Daily Management Review

Estimates of oil volume beneath the Central NW territories revealed


05/23/2015


200 billion barrels of unexplored oil reserves lies under the Central NW Territories in Canada, though fracking might be used to reach to the reserve and extract it.



There is nearly 200 billion barrels in two separate fields beneath the central Northwest Territories in Canada, according to the first official estimate of the oil volume.
 
Though the promising trove of oil could mean more exploration and investment in the region from multi-national companies, the National Energy Board of Canada and the Northwest Territories Geological Survey have warned that not all of that oil will be recoverable. Still the present estimate being circulated means that the Canol and Bluefish shales can hold up to seven billion barrels of recoverable oil and could be comparable to the booming Bakken field in North Dakota, USA. N.W.T. Energy Minister Dave Ramsay said: "This should increase the level of investor confidence and revitalize interest in the Northwest Territories. This really does put wind in our sails." The estimate points out that there could be about 146 billion barrels of oil in Canol and 46 billion in Bluefish fields.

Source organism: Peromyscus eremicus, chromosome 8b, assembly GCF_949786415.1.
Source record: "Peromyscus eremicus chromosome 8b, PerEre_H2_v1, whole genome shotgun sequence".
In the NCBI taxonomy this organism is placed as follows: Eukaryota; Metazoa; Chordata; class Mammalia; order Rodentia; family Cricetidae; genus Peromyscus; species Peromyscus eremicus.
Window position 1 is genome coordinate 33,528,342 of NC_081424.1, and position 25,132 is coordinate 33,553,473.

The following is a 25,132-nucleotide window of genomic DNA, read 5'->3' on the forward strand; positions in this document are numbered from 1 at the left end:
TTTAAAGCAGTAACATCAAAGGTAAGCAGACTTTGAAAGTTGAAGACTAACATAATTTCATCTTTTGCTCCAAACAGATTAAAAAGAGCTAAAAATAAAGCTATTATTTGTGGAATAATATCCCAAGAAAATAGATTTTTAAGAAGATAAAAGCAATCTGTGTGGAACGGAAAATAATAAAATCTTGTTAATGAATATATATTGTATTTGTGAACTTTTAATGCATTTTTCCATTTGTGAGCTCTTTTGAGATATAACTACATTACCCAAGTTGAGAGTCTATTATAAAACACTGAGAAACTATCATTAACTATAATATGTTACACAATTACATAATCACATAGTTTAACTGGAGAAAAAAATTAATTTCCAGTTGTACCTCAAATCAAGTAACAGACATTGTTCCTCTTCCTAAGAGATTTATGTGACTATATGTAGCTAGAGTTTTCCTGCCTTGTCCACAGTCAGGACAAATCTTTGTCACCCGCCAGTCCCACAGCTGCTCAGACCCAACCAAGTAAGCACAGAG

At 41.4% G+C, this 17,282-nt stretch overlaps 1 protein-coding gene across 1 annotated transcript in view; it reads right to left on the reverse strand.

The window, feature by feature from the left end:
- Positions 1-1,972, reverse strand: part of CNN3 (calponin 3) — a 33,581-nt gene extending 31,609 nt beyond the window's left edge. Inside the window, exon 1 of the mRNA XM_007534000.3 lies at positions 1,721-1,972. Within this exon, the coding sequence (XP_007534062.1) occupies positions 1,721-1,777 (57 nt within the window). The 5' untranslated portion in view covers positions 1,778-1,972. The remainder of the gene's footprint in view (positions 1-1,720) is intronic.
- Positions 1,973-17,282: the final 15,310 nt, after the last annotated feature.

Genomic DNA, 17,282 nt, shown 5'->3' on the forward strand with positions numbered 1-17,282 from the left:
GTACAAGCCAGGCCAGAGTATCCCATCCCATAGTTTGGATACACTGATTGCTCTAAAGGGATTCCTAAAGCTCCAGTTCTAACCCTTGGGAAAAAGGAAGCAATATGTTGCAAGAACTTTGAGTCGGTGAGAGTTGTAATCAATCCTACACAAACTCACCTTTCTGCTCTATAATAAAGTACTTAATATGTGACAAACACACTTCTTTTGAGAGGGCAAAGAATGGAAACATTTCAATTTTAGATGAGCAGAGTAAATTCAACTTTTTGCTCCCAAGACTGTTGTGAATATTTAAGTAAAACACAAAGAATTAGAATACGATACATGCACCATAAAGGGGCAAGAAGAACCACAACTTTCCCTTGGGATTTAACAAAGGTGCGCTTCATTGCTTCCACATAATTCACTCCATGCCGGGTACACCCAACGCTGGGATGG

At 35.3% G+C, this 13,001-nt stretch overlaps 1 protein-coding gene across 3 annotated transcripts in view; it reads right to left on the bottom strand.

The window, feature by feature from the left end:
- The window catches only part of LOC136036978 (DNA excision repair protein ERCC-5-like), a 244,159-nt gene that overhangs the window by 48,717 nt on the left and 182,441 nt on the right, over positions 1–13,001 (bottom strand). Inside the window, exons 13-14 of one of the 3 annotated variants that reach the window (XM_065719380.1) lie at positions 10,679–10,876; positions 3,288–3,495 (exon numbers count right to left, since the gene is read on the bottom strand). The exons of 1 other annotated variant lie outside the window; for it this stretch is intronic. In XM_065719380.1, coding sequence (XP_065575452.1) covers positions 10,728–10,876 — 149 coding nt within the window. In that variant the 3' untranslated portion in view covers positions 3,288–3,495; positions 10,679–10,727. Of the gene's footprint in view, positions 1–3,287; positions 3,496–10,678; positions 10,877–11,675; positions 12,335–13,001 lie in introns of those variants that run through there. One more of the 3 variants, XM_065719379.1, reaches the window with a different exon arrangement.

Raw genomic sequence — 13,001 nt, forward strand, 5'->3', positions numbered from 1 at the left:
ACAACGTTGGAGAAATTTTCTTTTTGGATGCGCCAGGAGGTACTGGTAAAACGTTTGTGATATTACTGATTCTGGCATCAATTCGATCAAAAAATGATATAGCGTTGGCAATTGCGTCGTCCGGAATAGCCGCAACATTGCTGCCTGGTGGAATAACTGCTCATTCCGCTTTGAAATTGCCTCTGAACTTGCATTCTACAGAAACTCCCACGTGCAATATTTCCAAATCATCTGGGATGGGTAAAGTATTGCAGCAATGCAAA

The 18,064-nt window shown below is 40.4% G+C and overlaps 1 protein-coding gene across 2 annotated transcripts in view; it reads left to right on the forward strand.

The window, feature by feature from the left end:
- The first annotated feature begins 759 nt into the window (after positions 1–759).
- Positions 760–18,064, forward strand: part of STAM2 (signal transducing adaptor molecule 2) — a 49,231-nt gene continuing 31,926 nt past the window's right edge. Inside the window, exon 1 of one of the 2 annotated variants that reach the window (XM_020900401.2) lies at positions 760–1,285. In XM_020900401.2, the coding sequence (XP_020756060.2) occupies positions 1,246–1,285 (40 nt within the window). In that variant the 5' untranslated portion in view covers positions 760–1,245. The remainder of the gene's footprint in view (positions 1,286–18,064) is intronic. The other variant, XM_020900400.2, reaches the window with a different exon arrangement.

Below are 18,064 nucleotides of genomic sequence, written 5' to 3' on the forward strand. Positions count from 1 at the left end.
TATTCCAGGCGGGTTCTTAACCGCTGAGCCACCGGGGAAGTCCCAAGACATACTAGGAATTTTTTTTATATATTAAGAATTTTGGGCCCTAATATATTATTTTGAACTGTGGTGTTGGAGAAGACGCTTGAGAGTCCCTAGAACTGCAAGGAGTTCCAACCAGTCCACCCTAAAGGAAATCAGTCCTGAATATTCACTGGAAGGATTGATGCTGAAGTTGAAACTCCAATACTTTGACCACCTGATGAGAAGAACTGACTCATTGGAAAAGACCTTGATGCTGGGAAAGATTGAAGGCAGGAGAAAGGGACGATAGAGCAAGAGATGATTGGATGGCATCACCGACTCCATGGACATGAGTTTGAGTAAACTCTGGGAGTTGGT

Fracking remains a contentious issue in the NWT as in the US. The territorial government is proposing a new regulatory framework to govern the practice, but the Dene Nation, among others, has called for a slower approach so people can “learn about the process and the risks involved” before decisions are made.
 
Post a series of tests, the measure and volume of recoverable oil will be studied by scientists. There could be a need for fracking to reach the unrecoverable portions but whether the controversial method would be used or not depends on later discussions between the companies investing in the fields and the government. The potential fields lie in the central Mackenzie Plain, west of Great Bear Lake.
 
Several companies including Imperial, Shell, Husky and ConocoPhillips have been active in the area in recent years, with 14 exploration licences being granted and $628 million in work commitments since 2010. But with the oil prices going downwards, some of the companies, especially Husky and ConocoPhillips have stepped back from their projects in the shales of Canol.
 
Both the Canol and Bluefish fields would be developed using fracking technology, which some in the territory oppose.
 
 
 
 






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